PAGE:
Developmental delays and learning disabilities come in as many different forms as there are children. As we learn to understand each, it's important to have conditions correctly diagnosed so children can benefit from early intervention and therapies that will help them grow to their fullest potentials.

Fragile X Syndrome

You've probably never heard of the most common form of inherited mental impairment, fragile X syndrome. Because of its recent discovery in 1991, many doctors and pediatricians haven't heard of it either. Fragile X was the first gene uncovered in the Human Genome Project. Researchers estimate that fragile X affects approximately one in every 2,000 boys and one in every 4,000 girls. But even today, many people with fragile X are still not correctly diagnosed.

Completely Typical At Birth

Most children with fragile X appear completely normal at birth, but gradually they experience developmental delays. As the delays become evident, parents grow confused.

"My daughter still isn't sitting up by herself."

"He's still not talking at 18 months."

"He cries all the time and I feel like a bad parent."

Frustrated, parents visit specialist after specialist in hope of discovering the cause for their children's delayed development.

What's wrong?

Fragile X syndrome is a genetic condition caused by a single gene whose code is changed. The defect causes a disruption between the sending and receiving of messages required for proper brain development and functioning. When this gene is altered, it can cause developmental delays and mild to severe learning disabilities, including mental retardation.


Children may have some or none of the common characteristics, which contributes to the difficulty in diagnosing fragile X.

Some of the most common physical characteristics include:

* Eye & vision impairments

* Elongated face

* Flat feet

* High arched palate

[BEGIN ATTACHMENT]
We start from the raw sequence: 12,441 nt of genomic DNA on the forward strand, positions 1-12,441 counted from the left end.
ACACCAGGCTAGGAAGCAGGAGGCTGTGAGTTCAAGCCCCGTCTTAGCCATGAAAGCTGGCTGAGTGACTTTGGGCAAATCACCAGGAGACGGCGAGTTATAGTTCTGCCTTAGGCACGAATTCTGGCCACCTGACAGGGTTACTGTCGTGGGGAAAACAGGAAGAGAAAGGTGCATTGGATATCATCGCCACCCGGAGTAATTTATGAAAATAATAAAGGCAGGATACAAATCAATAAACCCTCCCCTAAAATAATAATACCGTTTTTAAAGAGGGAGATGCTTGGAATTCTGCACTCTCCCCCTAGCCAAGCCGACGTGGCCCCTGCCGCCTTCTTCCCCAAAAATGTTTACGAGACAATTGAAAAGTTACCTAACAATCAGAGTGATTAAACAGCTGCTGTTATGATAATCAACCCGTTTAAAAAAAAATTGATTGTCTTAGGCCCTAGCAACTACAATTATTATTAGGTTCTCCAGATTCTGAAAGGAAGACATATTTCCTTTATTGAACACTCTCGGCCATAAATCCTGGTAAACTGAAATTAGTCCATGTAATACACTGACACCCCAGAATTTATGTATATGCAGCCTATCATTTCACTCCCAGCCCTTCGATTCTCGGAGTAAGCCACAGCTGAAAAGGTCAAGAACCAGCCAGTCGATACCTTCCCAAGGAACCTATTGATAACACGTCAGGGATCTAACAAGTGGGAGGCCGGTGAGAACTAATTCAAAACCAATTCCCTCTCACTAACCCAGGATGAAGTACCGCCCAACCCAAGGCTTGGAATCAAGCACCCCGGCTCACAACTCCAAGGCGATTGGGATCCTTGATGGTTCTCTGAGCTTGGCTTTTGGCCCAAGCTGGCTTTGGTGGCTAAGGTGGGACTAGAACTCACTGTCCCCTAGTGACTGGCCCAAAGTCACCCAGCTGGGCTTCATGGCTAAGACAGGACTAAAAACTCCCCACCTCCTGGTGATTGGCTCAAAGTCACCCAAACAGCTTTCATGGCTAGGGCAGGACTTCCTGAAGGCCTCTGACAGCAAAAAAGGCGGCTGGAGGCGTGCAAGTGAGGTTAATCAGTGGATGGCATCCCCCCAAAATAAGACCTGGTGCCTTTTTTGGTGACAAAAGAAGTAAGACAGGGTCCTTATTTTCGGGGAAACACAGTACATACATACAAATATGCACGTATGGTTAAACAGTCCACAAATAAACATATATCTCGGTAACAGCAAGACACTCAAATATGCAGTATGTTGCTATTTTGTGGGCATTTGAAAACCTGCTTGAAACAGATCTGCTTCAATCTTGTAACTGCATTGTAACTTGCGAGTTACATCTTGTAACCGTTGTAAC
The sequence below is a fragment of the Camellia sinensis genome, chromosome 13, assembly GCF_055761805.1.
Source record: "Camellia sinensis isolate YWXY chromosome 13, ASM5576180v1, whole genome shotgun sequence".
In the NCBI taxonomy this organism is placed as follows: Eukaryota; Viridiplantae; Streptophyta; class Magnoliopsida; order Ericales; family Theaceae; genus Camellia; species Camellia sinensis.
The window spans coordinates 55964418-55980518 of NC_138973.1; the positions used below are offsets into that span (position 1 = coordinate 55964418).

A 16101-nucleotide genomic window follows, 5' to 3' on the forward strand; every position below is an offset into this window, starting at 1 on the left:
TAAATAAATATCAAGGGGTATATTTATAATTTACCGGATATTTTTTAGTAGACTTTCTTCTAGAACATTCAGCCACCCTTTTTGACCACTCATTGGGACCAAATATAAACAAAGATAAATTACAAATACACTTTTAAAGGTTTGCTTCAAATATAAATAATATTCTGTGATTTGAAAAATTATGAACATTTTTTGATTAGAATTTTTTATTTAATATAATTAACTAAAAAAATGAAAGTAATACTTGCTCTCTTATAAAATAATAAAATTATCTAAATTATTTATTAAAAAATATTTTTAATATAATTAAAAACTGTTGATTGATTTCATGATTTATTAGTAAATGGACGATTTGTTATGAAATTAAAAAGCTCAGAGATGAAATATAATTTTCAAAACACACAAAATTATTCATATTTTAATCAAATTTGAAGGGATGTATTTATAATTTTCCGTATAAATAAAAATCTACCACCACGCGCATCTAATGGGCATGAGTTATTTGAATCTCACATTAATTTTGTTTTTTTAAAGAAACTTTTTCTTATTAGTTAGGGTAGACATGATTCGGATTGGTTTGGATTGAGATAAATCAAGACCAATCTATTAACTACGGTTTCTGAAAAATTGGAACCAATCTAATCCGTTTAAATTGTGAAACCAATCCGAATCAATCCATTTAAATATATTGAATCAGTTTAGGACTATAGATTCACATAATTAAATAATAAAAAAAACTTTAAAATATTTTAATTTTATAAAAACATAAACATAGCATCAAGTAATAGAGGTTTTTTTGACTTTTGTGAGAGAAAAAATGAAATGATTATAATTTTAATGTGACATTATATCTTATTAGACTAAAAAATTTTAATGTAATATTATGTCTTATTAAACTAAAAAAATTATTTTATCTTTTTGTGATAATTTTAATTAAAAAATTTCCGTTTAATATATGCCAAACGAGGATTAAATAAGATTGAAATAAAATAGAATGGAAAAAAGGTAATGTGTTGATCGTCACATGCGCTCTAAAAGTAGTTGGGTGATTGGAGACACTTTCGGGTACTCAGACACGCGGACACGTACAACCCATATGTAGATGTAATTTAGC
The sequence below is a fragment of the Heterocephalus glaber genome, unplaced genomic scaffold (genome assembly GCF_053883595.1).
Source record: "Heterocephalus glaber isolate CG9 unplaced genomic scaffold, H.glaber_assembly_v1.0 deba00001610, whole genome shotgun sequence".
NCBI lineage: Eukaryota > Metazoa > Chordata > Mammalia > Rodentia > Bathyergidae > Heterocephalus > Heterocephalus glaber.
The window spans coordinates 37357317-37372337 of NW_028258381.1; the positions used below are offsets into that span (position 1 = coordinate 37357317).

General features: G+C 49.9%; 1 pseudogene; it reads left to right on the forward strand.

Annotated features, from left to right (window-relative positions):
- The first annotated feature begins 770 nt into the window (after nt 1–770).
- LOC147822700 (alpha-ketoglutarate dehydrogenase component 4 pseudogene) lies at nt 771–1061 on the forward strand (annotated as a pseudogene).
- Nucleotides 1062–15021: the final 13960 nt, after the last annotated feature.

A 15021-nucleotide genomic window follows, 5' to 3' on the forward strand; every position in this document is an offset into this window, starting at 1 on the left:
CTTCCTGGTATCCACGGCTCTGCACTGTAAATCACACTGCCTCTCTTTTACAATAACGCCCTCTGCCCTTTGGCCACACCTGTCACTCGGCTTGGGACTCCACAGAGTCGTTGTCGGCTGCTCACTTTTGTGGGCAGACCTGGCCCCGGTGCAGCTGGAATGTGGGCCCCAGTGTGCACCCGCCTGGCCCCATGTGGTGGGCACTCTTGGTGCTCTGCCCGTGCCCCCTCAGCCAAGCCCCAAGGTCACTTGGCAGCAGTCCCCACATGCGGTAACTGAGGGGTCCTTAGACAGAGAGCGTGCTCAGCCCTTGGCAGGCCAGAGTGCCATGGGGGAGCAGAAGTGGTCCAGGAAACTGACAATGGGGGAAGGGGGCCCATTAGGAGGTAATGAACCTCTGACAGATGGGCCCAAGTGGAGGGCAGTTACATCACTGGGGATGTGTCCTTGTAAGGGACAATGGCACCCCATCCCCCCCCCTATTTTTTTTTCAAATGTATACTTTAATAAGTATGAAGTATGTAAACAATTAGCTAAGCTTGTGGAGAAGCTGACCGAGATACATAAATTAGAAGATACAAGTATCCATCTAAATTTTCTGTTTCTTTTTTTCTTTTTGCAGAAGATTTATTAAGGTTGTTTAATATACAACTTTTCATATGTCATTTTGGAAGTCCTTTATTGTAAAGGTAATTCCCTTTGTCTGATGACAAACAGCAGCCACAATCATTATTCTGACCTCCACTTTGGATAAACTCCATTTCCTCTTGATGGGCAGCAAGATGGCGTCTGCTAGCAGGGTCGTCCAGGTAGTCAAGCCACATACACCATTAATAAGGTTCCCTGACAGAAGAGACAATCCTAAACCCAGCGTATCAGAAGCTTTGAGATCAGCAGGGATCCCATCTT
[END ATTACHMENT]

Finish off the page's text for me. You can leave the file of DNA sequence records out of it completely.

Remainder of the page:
* Hyper-extensible joints (double jointed)

* Large testicles (evident after puberty)

* Low muscle tone

* Prominent ears

Some of the most common behavioral characteristics include:

* Anxiety & shyness

* Autism & autistic-like behavior

* Hand biting & hand-flapping

* Hyperactivity & short attention spans

* Language delays

* Perseveration--repetition of the same actions or words

* Poor eye contact


Because children with fragile X have normal births, and parents are unaware of this condition, affected families may have more than one fragile X child. Since the gene can pass silently through generations, undetected, and then affect a child, anyone with undiagnosed mental retardation in his or her family should be tested.

A simple DNA blood test is available to determine if a child is affected or if a person carries the fragile X gene. A carrier is a man or woman who may show no signs of impairment, but whose gene changes are passed on to their children. One in every 260 women carries this gene and with each pregnancy she has a 50 percent chance of passing it on. The same test is used for prenatal diagnosis.


Currently, only the symptoms of fragile X can be treated. Early intervention programs involving occupational, physical, speech, and sensory integration therapies are most often helpful.


Research on treating the "root cause" of fragile X is rapidly moving forward. Only one protein is missing with the syndrome, so compared to other conditions that involve many other proteins and genes, solving the problem of fragile X syndrome is relatively simple. Research on this gene contributes to finding cures and treatments to other conditions such as Downs syndrome, autism, and Alzheimer's.

FRAXA Research Foundation

The FRAXA Research Foundation was founded to support scientific research aimed at finding a treatment and a cure for fragile X syndrome. With Nobel Prize winning scientists, Dr. James Watson and Dr. Eric Kandel, serving on the advisory board of the FRAXA Research Foundation, there is great hope for future generations.

For more information, contact: The National Fragile X Association 800-688-8765

FRAXA Research Foundation


Web site:

Debra Borchert is author of the soon-to-be-published, Fragile Secret, about her life with her three siblings who are affected by fragile X syndrome. She can be reached by e-mail at

COPYRIGHT 2003 Pediatrics for Parents, Inc.
COPYRIGHT 2004 Gale Group

Return to Downs Syndrome
Home Contact Resources Exchange Links ebay